From E-Group, Banking-News



SBI General Insurance launches

long term 2-wheeler insurance


The Press Trust of India

Published on January 25, 2017



Mumbai, January 25 (PTI):  SBI General Insurance Company today said it has launched its Long Term Two Wheeler Insurance Policy-package providing cover for up to three consecutive years. The policy, which will be sold across State Bank of India group branches, offers comprehensive coverage for two- wheelers including damage to vehicle and third party property damage or bodily injury, a company statement said.


Since premium is paid upfront for three years, policy holders are protected from increase of third party premium or in any other taxes, it said. Other features of the policy include coverage for any third party permanent injury/death caused by the insured vehicle and personal accident cover for the owner/driver of the vehicle. Additionally, in case of third party liability any damage caused to the property (excluding vehicle) of some other individual by the insured vehicles covered up to Rs 1 lakh in case of two-wheeler.


"We are confident that our 'Long Term Two-Wheeler Insurance' policy will cater to all the needs of a rider, thus, creating a secure position for us within the two-wheeler insurance category," SBI General Insurance Head-Product Development, Puneet Sahni said. "The increased number of uninsured vehicles has become a serious concern for the industry. People usually find the process of renewal cumbersome or at times forget to renew their policies and it remains uncovered for third party risk as well," he added.


Some of the key features of the policy include long term policy for 2 or 3 years with discounted premium, zero impact of change in Third Party Liability Premium during the policy period and zero impact of change in Service Tax during the policy period, the statement said. Now, with SBI General Long Term Two-Wheeler insurance, individuals do not have to renew policy every year. This also offers the benefit of stability of Third Party Rates every year, resulting in significant savings, it added.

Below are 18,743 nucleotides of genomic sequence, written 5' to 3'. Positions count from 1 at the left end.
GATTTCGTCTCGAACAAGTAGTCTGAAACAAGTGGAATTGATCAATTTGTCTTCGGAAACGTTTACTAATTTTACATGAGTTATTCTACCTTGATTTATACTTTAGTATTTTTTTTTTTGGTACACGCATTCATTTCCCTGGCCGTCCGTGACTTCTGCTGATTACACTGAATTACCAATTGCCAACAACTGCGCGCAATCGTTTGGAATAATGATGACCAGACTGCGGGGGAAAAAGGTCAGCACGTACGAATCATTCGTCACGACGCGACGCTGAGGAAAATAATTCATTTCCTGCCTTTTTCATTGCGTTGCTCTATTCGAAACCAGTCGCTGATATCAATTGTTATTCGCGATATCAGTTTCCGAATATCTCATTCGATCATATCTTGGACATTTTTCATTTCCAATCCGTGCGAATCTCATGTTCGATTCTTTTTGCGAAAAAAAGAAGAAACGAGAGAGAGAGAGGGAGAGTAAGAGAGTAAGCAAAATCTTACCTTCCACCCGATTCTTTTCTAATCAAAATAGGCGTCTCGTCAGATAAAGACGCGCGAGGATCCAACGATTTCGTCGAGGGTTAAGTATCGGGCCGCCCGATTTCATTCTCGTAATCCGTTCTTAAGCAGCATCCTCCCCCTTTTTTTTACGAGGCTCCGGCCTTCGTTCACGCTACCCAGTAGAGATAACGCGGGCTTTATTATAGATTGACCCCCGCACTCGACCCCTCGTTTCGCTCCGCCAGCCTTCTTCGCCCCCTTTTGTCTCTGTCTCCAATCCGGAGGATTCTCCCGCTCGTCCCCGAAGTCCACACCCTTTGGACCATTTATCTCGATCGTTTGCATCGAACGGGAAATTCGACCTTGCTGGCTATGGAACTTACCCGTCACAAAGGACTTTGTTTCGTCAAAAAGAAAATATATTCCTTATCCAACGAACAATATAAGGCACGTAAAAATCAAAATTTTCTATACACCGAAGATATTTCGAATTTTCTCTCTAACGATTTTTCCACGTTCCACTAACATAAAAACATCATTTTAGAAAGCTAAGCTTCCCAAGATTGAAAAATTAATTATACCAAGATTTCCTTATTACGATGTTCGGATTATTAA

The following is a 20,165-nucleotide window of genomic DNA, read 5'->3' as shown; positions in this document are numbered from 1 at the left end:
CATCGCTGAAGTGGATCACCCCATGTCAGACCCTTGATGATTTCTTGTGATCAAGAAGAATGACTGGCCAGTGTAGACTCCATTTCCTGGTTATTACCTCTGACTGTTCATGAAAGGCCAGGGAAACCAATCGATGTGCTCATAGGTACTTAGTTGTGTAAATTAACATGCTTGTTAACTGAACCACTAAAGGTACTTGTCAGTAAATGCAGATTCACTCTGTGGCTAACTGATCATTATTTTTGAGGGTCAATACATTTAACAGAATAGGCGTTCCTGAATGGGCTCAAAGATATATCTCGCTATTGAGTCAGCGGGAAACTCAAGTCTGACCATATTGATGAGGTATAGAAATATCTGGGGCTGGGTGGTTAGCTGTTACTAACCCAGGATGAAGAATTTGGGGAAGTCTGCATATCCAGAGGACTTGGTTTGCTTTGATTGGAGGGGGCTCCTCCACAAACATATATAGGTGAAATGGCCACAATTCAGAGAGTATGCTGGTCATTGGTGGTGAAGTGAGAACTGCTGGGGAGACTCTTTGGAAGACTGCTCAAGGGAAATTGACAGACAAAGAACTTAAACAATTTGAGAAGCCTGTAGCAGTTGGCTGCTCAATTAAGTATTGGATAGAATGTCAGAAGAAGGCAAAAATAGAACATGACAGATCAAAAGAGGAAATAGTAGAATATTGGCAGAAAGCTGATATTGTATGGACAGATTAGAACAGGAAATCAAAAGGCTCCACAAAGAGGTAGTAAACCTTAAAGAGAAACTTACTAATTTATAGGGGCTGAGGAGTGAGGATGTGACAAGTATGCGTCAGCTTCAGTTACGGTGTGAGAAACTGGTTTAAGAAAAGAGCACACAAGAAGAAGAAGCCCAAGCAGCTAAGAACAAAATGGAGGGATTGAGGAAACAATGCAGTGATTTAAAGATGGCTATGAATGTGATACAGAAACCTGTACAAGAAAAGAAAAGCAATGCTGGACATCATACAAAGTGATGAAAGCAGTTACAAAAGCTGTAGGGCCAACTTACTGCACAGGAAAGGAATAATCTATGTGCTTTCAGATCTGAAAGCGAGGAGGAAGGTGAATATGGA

From E-Group, Banking-News



NRIs can exchange old notes till June 30:

A step by step guide


Adhil Shetty

The Money Control Online

Published on January 25, 2017



Mumbai, January 25: The demonetisation announcement on November 8 banning high denomination currency notes brought with it shock and surprise. Panic-stricken people thronged the banks to convert the defunct currency notes with new ones, demonstrating great urgency. Through the course of the 50 days, economics took the backseat while politics hogged the limelight, to the dismay of many.


While most Indians would have had the opportunity to exchange old notes through the banks, post offices and the RBI till December 30, it was indeed a good New Year gift for the NRIs as the RBI announced that they can handover the old notes for new ones at the central bank offices any time before June 30, 2017. This arrived as a blessing for NRIs who were out of the country during the exchange period from November 9 to December 30.